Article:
Each time science slaps them with unwelcome news, the farmers typically respond with hands over ears and heads in the sand. But the trouble is, when the NFU says “Jump!” the Tory government says, “How high”.

And so our nature suffers. Wildlife suffers. We’ve seen it so many times before. Take bee-killing pesticides and the culling of badgers as just two devastating instances.

Urbanisation, wetland drainage and climate change have also played their part in bringing our nature to this sorry state, though to a far lesser degree.

“The natural world is in serious trouble and it needs our help as never before” – David Attenborough

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Some facts from the State of Nature report covering the years 1970 – 2013

    • A massive 75% of the UK landmass is now under agricultural use
    • Use of fertilisers, pesticides and herbicides has greatly increased, including the deadly neonics which are killing our bees
    • Marginal habitats like ponds and hedgerows have been taken out
    • There’s been a 20% decline in farmland species
    • 54% decline in farmland birds
    • 41% decline in farmland butterflies
    • 56% decline in total UK species
    • Of 8,000 species, 15% are critically endangered

The UK has lost significantly more nature than the world average. It’s dangerously close to the same nature-deplete level as Hong Kong.

Some of our most iconic animals are at risk of extinction –

  • the kingfisher
  • the water vole
  • the curlew
  • the hedgehog
  • the turtle dove
  • the willow tit

kingfisher-1557650_960_720

The much revered naturalist David Attenborough is still optimistic that all may not be lost:

“Millions of people in the UK care very passionately about nature and the environment and I believe that we can work together to turn around the fortunes of wildlife.”

Country Landowner’s Association Tim Breitmayer calls for farmers and conservationists to work together:

“The report makes sobering reading and paints a clear picture of significant decline over 40 years. It reminds us how much there is to do to reintroduce habitats and species into our natural environment and protect them.”

Glyn Davies of WWF-UK too sees a possible way forward: “Nature can recover with the right incentives to help restore species, reduce habitat loss, prevent pollution and develop green energy and infrastructure,” he says.

But those fine fellows at the NFU, speaking through their vice president, still believe there needs to be sustainable intensification of agriculture”  – surely a contradiction in terms – to ensure “domestic and global food security”.

We who treasure our wildlife and nature in the UK have a fight on our hands. We must ensure that the NFU and their champions in the government can’t derail the 25-year Plan for Nature. The government made a manifesto commitment “to leave the natural environment for the next generation to enjoy in a better condition than it is in now.”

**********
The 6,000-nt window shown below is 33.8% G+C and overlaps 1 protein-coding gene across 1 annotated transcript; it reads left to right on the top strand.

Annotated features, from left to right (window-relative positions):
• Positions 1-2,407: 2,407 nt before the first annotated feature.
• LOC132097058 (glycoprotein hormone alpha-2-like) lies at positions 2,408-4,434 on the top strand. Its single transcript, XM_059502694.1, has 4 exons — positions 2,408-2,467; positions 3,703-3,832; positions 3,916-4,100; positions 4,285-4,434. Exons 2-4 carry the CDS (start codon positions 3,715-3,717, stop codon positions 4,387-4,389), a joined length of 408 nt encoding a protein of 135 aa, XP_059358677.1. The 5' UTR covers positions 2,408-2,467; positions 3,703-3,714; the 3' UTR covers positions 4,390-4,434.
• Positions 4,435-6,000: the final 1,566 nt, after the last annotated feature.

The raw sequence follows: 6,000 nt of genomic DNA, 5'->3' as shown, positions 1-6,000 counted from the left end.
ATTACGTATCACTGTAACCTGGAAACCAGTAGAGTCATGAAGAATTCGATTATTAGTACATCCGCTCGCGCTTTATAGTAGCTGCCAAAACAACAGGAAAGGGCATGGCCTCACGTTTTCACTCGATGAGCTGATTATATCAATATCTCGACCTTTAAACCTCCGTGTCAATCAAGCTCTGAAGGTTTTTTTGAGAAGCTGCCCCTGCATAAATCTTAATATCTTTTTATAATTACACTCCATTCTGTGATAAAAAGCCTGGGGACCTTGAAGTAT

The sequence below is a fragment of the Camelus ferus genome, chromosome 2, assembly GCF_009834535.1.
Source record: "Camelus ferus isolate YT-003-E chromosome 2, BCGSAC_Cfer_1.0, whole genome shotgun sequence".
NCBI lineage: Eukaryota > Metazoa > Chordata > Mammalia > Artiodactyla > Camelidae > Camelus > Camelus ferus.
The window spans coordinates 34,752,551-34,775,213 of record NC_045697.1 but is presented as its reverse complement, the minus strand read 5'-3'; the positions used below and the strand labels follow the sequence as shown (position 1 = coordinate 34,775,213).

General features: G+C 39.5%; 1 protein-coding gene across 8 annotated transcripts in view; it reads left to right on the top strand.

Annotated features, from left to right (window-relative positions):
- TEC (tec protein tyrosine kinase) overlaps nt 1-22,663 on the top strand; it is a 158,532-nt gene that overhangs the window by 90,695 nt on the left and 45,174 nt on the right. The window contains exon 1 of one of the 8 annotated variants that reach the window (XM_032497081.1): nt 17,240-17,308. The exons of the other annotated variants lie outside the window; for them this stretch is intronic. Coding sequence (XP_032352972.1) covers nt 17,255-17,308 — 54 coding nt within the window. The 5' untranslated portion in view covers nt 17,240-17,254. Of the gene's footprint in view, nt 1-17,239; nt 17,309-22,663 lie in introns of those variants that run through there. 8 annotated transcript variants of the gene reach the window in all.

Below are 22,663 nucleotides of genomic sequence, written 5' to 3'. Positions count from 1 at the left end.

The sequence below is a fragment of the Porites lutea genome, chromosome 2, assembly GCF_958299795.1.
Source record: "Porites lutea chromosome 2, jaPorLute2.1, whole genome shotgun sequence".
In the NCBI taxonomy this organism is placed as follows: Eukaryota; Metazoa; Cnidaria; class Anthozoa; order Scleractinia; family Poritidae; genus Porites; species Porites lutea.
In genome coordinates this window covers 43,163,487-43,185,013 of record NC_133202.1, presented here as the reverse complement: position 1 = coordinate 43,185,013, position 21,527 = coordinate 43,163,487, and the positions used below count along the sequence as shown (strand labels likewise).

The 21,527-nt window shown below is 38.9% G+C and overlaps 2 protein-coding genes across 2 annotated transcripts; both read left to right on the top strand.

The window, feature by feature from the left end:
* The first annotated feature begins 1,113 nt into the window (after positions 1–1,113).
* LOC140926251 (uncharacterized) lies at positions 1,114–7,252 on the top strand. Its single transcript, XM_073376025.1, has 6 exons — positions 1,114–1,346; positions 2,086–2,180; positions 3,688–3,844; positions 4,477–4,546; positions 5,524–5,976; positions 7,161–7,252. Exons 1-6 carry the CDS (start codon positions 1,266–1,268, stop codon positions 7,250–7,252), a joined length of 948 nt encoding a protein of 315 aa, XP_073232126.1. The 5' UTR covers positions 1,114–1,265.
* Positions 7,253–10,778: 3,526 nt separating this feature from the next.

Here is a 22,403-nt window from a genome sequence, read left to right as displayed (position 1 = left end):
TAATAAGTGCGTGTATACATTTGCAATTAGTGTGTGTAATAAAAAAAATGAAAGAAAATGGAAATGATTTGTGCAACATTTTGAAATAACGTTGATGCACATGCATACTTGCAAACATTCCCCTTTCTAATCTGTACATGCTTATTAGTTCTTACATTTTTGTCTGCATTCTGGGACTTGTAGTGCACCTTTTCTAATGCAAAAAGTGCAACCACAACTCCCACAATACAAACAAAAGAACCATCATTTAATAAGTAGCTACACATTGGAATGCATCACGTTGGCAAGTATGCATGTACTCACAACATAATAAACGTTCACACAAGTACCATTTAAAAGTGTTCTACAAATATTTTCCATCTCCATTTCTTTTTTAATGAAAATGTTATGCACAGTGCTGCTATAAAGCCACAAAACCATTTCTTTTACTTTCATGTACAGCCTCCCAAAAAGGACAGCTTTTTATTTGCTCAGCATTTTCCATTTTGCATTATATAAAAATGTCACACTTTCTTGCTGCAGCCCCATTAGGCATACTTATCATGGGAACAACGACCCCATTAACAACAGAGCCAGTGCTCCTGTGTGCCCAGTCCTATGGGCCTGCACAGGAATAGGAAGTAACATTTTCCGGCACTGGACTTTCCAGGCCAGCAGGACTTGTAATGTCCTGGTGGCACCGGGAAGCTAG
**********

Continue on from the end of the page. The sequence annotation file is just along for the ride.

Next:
The Tories delayed publication of the plan after Brexit. It’s now due to be published this autumn. Looking to a future no longer under European environmental constraints, the government may well try to water down the plan’s provisions. But it’s not too late for us to put pressure on the government to keep its pledge.

Please sign petitions to UK government here and here

Please send the Grow Green Report to your MP here

And please also send a quick email to your MP asking him/her to become a Species Champion by joining the Species Champion Project

All those above are for UK citizens only.

Here’s one for bees that everyone can sign

And for anyone who cares about the planet’s biodiversity, read this excellent piece from Care2 10 Reasons Why the Meat & Dairy Industry is Unsustainable

Find help here to Go Vegan

Updates

15th August 2017 Another study just published reveals neonicotinoids have drastic effect on queen bees’ ability to lay eggs

23rd March 2019  UK will miss almost all its 2020 nature targets, says official report

Sources

UK government must deliver on 25-year environmental pledge – The Guardian

UK one of “least natural countries in the world” – The Independent

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The RSPCA Buckles under Establishment Pressure

The animals know that when the Countryside Alliance and the National Farmers’ Union give a backslap of approval to an animal charity appointment, it’s time to duck back down behind the barricades because they are in deep trouble.

And Jeremy (Jez) Cooper’s appointment as new CEO for the RSPCA has been warmly welcomed by both. Here’s what Countryside Alliance chief executive Tim Bonner has to say: